This article is part of an article series on Buddhist Insight Meditation that started with Meditation – Method, Effects and Purpose within Buddhism.

It is my argument that the effects of insight meditation go a long way in explaining the role of such meditation within Buddhism as a whole. According to one sutra it was by the method of calm and then insight based on the breath that the Buddha attained enlightenment.

The full realization by the Buddha of dependent origination as a profound truth is, according to early sources, the moment when the Buddha attained enlightenment. The most common illustration of dependent origination describes twelve stages or links that show how suffering (duhkha) and entrapment in samsara arises. Notably the very first link is ignorance.

Insight Meditation is a method of developing the concentration and mindful powers of the mind so as to be able to pierce through the veil of conditioned thought to see to the very heart of things. Such a thing implies a putting an end to ignorance. With the cessation of the very first link in the chain of dependent origination (the causative flow resulting in birth, old age, death and rebirth) insight meditation allows us to strike at the very heart of dependent origination and suffering.

According to the Dali Lama ‘wisdom alone is the direct opponent that enables us to eradicate the obscurations to knowledge and liberation such as disturbing emotions. Neither ethical discipline nor single-pointed concentration can confront them directly. Wisdom here refers to the wisdom derived from meditation not that derived from listening and contemplation.’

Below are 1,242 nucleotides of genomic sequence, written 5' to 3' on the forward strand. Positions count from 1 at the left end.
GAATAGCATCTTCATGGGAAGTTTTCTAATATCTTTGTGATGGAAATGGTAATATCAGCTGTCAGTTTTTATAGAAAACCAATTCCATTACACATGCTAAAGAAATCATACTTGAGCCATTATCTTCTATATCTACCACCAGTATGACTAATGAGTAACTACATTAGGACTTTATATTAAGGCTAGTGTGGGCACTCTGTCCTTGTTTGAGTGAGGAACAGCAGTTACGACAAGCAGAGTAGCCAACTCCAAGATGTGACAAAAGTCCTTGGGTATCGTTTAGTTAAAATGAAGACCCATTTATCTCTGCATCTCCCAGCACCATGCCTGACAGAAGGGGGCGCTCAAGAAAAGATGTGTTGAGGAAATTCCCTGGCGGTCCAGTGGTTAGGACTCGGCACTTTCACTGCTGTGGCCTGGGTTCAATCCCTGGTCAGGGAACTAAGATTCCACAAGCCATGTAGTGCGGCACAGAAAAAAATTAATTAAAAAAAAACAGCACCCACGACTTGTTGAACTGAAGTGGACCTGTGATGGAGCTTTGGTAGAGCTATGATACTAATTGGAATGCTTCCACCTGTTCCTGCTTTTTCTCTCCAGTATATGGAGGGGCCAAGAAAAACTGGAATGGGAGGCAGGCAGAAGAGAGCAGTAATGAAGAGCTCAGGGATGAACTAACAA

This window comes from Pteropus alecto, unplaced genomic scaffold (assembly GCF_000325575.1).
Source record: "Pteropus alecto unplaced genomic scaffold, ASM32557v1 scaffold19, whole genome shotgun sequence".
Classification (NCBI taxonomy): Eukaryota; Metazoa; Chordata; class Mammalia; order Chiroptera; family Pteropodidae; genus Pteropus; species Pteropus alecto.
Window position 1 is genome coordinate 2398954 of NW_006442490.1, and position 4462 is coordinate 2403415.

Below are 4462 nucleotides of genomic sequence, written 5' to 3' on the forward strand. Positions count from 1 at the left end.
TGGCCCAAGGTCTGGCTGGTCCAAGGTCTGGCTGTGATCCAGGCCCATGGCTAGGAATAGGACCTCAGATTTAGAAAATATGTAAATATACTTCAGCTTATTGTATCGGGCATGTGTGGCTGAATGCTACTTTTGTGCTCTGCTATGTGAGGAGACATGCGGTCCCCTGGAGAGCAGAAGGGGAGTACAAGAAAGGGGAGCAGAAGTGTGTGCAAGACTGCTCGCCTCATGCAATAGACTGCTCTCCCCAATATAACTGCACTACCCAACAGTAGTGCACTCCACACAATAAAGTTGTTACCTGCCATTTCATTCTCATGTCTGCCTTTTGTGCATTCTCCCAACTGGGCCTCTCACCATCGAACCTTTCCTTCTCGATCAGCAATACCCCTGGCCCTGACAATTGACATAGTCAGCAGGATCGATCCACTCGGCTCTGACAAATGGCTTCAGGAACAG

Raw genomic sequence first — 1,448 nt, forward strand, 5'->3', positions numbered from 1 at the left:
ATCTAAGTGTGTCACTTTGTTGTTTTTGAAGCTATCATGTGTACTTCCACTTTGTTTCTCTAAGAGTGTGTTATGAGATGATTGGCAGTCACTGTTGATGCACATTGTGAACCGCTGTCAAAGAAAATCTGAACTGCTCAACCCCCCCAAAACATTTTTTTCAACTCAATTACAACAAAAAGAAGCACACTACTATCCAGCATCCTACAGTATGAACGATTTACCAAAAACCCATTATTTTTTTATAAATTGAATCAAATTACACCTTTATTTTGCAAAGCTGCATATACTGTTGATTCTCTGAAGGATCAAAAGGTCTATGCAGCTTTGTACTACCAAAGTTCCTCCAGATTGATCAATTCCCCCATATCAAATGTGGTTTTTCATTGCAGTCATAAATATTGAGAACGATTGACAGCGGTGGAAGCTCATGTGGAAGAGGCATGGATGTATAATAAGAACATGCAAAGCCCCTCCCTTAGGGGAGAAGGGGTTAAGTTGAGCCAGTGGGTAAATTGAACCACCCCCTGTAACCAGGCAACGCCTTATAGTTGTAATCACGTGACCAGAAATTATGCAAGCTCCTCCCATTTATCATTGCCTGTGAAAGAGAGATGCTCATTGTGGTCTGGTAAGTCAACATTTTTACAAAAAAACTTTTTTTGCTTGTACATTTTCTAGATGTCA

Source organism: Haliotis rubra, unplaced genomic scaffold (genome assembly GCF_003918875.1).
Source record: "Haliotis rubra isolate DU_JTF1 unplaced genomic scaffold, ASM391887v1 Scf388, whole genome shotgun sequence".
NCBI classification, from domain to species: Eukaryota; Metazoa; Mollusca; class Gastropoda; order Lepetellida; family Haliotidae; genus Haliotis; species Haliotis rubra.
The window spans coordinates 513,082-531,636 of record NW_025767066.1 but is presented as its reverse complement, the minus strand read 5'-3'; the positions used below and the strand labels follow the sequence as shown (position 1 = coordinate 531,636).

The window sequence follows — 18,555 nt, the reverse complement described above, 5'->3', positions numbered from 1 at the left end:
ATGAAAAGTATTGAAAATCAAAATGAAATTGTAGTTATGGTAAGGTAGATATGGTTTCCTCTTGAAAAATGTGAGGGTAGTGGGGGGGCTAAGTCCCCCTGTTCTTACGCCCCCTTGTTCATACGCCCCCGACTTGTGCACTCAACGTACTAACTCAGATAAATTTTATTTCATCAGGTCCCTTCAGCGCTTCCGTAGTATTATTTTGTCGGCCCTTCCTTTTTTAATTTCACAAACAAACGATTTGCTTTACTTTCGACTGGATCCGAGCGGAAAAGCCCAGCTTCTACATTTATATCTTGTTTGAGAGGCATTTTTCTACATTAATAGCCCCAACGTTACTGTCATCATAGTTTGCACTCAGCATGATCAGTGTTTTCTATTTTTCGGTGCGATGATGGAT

The fourth and final noble truth is an explanation of how suffering may be caused to cease and how the transition from immersion in samsara to nirvana is made. The fourth noble truth is of course the Eightfold Path. The eight factors of the Path can be divided into three categories which are wisdom (prajna) which includes right view and right resolve, morality (sila) which includes right speech, right action, and right livelihood and meditation which includes right effort, right mindfulness and right meditation.

These three areas of the Eightfold Path can be considered to function in the form of a triangle. Morality forms the base of the triangle with self-discipline and virtuous behavior. Meditation is the process of calming and of self-integration that gives rise to insights. Insight refers to the knowledge and understanding of the nature of reality and the ability to see how awakening can be achieved is wisdom.

Morality is the foundation for meditation while wisdom is in tern strengthened by the inner calm and clear understanding of meditation. We then come full circle with wisdom producing a heightened moral sensibility. Meditation boosts the mental powers which make wisdom stronger and more penetrating and finally wisdom supports meditation by making clearer and more intelligible the experience of the meditative states. Morality is very important when one considers that a supremely calm and single pointed mind could be used to silence the internal voice of conscience.

In the next and final article in this series on Buddhist Meditation we will complete the consideration of The Role of Meditation Within Buddhism, Part 2 and conclude.

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